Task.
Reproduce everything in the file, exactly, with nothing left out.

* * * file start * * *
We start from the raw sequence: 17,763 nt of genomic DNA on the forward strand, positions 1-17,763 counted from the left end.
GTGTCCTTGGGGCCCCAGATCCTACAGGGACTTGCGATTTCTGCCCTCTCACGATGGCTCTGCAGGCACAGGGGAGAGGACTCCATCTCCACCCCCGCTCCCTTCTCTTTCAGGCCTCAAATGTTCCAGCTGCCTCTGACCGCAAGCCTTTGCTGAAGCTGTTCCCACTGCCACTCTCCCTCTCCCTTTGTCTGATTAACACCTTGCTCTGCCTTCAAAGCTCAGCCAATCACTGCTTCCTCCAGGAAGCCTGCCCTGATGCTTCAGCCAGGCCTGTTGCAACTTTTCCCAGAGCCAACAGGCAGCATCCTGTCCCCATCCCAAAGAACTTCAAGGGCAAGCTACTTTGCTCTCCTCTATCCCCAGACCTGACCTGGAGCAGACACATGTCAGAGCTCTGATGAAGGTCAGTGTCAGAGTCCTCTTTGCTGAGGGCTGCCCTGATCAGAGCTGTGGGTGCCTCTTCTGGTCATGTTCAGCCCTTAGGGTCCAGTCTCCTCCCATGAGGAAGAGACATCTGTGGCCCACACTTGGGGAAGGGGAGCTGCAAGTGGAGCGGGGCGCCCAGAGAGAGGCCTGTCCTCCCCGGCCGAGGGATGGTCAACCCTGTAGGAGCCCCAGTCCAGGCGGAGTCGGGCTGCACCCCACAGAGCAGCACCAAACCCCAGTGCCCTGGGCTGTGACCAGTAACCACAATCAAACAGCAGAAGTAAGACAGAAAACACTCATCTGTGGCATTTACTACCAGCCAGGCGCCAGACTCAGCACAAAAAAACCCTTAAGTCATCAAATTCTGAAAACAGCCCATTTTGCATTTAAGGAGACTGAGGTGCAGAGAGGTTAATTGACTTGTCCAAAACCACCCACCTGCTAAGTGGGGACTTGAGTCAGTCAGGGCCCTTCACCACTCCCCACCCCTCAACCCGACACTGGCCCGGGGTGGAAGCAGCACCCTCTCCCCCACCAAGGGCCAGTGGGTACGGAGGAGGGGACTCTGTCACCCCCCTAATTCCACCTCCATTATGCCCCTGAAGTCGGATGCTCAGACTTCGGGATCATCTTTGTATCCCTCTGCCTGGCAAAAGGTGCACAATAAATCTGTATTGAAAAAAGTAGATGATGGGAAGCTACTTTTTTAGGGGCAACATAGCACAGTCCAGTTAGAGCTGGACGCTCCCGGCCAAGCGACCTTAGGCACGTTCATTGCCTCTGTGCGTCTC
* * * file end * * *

We start from the raw sequence: 17,763 nt of genomic DNA on the forward strand, positions 1-17,763 counted from the left end.
GTGTCCTTGGGGCCCCAGATCCTACAGGGACTTGCGATTTCTGCCCTCTCACGATGGCTCTGCAGGCACAGGGGAGAGGACTCCATCTCCACCCCCGCTCCCTTCTCTTTCAGGCCTCAAATGTTCCAGCTGCCTCTGACCGCAAGCCTTTGCTGAAGCTGTTCCCACTGCCACTCTCCCTCTCCCTTTGTCTGATTAACACCTTGCTCTGCCTTCAAAGCTCAGCCAATCACTGCTTCCTCCAGGAAGCCTGCCCTGATGCTTCAGCCAGGCCTGTTGCAACTTTTCCCAGAGCCAACAGGCAGCATCCTGTCCCCATCCCAAAGAACTTCAAGGGCAAGCTACTTTGCTCTCCTCTATCCCCAGACCTGACCTGGAGCAGACACATGTCAGAGCTCTGATGAAGGTCAGTGTCAGAGTCCTCTTTGCTGAGGGCTGCCCTGATCAGAGCTGTGGGTGCCTCTTCTGGTCATGTTCAGCCCTTAGGGTCCAGTCTCCTCCCATGAGGAAGAGACATCTGTGGCCCACACTTGGGGAAGGGGAGCTGCAAGTGGAGCGGGGCGCCCAGAGAGAGGCCTGTCCTCCCCGGCCGAGGGATGGTCAACCCTGTAGGAGCCCCAGTCCAGGCGGAGTCGGGCTGCACCCCACAGAGCAGCACCAAACCCCAGTGCCCTGGGCTGTGACCAGTAACCACAATCAAACAGCAGAAGTAAGACAGAAAACACTCATCTGTGGCATTTACTACCAGCCAGGCGCCAGACTCAGCACAAAAAAACCCTTAAGTCATCAAATTCTGAAAACAGCCCATTTTGCATTTAAGGAGACTGAGGTGCAGAGAGGTTAATTGACTTGTCCAAAACCACCCACCTGCTAAGTGGGGACTTGAGTCAGTCAGGGCCCTTCACCACTCCCCACCCCTCAACCCGACACTGGCCCGGGGTGGAAGCAGCACCCTCTCCCCCACCAAGGGCCAGTGGGTACGGAGGAGGGGACTCTGTCACCCCCCTAATTCCACCTCCATTATGCCCCTGAAGTCGGATGCTCAGACTTCGGGATCATCTTTGTATCCCTCTGCCTGGCAAAAGGTGCACAATAAATCTGTATTGAAAAAAGTAGATGATGGGAAGCTACTTTTTTAGGGGCAACATAGCACAGTCCAGTTAGAGCTGGACGCTCCCGGCCAAGCGACCTTAGGCACGTTCATTGCCTCTGTGCGTCTC